Confronting Corruption

What Israelis can learn from the AIG bailout.

Dr. Moshe Dann,

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The Congressional hearings on extravagant bonuses paid to AIG executives were an example of real democracy at work. And a model to which Israelis should pay close attention.

Widespread outrage over bonuses to employees of AIG's financial services unit - which was primarily responsible for the meltdown of the company and a looming economic disaster - prompted a public investigation. Broadcast
American democracy is a powerful and dynamic political mechanism.
live, it explains why American democracy is a powerful and dynamic political mechanism.

Regulatory agencies were severely criticized for being "asleep at the wheel," unable to protect the public from the voracious greed of financial manipulators who brought the world's economy to its knees. AIG executives were grilled by irate Congressmen. Media coverage was straightforward and honest. Transparency triumphed.

This is American democracy at its best; representatives of the people publicly cross-examining those who should have known better, those who failed, and those who are guilty of incompetence and, perhaps, corruption. As an American, I was proud; as an Israeli, I was jealous.

Why couldn't that happen here? Why are investigations of corruption in Israel so rare, so often secret, and the perpetrators rarely punished? Why are the Comptroller and Accountant General the only recourse for examining government corruption and incompetence? Why is the Knesset - our legislative body - so weak and ineffectual?

Why does our judicial system - courts, prosecutors, police, etc. - have exclusive and unmitigated power, a law unto themselves?

Without transparency, full disclosure and honest evaluation, what is "democracy" worth?

This may explain why fewer and fewer Israelis believe in the system, why fewer participate and take elections seriously. And why none of the major political parties is willing to change.

Israelis are not apathetic. Cynical about change, helpless to extract any accountability, and fed up with the system, they understand that the ballot box is meaningless and that those who rule economically and politically - a handful of powerful families, "the oligarchs" - are the reality of Medinat Yisrael. All polls reflect the sense of pervasive corruption and disillusionment.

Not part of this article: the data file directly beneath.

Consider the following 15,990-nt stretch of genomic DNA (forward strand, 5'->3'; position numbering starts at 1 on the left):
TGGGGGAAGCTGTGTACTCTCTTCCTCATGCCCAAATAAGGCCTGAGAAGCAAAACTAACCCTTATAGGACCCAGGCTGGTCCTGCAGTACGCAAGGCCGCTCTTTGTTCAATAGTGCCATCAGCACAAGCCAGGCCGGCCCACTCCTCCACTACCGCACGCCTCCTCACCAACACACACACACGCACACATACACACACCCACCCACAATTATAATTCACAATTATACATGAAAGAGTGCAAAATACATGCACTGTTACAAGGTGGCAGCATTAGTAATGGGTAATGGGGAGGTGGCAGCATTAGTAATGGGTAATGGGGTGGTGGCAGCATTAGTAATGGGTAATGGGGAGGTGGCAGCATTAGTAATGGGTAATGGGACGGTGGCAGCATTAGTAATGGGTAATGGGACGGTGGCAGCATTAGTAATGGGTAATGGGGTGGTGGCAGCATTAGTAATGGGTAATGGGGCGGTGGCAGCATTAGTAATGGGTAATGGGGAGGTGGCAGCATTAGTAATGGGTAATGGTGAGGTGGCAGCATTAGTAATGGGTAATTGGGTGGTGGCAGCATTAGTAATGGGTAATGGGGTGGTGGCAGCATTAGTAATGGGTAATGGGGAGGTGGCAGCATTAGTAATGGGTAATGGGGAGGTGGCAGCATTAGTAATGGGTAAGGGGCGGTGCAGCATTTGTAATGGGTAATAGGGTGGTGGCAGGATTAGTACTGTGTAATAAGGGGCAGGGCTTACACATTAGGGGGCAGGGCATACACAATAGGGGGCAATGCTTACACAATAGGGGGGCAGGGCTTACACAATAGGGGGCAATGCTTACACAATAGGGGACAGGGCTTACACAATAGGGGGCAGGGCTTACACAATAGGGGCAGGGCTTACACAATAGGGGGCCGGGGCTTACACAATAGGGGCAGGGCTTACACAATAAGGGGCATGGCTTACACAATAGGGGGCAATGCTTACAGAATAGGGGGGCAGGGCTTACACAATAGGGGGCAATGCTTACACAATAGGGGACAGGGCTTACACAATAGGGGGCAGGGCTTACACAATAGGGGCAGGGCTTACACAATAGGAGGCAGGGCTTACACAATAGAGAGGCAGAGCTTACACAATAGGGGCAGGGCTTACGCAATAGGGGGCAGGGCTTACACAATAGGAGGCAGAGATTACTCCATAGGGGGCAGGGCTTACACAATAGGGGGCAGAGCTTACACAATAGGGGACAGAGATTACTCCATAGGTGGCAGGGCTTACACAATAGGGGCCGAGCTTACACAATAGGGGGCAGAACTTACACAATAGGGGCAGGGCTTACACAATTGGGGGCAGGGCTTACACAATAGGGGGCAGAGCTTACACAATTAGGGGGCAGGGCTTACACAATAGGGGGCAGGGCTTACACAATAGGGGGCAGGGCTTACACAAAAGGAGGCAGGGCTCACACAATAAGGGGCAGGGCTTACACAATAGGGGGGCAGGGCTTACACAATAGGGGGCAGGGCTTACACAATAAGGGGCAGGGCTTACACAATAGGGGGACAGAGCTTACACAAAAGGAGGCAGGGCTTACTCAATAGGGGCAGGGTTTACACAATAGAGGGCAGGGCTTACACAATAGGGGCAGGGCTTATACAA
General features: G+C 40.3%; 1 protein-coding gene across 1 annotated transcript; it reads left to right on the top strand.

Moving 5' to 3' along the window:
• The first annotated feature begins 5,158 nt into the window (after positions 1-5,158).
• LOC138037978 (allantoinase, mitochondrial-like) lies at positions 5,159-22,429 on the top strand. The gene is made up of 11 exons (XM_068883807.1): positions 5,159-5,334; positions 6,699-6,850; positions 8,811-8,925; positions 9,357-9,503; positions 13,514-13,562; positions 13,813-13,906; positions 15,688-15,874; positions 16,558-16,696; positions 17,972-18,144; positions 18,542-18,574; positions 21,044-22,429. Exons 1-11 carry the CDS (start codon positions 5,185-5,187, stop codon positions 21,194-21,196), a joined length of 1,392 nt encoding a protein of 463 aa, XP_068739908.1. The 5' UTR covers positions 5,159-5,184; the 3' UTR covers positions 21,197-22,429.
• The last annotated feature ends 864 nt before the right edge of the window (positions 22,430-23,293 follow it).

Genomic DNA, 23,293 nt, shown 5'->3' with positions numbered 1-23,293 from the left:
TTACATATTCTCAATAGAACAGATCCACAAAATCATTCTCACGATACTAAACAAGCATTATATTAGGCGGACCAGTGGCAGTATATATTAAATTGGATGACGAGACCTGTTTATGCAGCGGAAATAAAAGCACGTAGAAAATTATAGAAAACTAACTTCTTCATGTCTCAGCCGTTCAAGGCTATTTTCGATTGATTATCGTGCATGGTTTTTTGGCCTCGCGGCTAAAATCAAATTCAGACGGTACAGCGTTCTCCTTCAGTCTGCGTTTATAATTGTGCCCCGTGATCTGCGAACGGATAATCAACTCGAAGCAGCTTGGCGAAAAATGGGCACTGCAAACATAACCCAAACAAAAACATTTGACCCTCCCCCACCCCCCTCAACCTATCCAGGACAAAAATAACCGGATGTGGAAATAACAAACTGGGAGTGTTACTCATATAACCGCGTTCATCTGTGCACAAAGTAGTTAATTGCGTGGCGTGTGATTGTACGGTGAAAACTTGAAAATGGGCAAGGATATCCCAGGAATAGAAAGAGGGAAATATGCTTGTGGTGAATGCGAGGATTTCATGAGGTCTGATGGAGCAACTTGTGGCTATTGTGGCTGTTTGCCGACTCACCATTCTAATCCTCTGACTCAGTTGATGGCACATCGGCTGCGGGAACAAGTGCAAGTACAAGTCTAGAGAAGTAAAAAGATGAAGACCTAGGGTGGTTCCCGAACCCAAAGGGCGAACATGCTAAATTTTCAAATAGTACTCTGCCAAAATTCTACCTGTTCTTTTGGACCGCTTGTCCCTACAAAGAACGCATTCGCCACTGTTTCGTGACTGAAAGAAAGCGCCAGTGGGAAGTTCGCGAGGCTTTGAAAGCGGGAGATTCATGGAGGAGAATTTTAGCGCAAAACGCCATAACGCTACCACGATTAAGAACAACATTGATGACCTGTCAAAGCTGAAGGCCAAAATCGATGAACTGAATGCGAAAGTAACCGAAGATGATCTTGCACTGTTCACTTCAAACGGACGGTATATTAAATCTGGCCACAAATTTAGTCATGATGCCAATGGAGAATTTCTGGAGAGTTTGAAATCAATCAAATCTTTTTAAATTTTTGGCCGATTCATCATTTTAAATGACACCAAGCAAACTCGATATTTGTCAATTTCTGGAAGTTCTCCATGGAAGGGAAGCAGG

Watching the Congressional hearings in Washington via my computer in Jerusalem, I remember learning about the vibrant discussions that took place in Philadelphia 250 years ago to establish democratic institutions and ensure they would be protected. Enshrined in legislation and judicial decisions, these safeguards provided a wise and clear structure for what every citizen desires: redress of grievances and honest government.

The American system isn't perfect - as these Congressional hearings demonstrate - but it has the tools to rectify, to make change possible, and to punish those who are corrupt or incompetent. Without a system of justice and fair play, without transparency, real democracy is impossible.

It's called, simply, "checks and balances" - a system which builds in regulation, restraint and reform; a megaphone for the voice of the people, a protection against the abuse of power.

The problem in Israel is that there is no mechanism, no institution, and no authority that provides for public input
Why couldn't that happen here?
as a corrective to governmental failure. This has led those in power to perpetuate their rule, often at the nation's expense, to ignore the public good, to trample on civil and human rights in the pursuit of a political agenda.

The expression of righteous indignation at this Congressional hearing is, of course, not an answer to the failure of federal and state officials to monitor and prevent what became a financial crisis. It does declare, however, that someone must take responsibility and will be held accountable. It says, loud and clear, that failure, incompetence and avarice should not be tolerated or rewarded.

The effect of such public inquiry is not only to rectify a problem and perhaps reform the system, but more importantly, to give people a sense that their voices are heard, that they matter; in so doing, wounds can heal and a people can feel bound to their nation.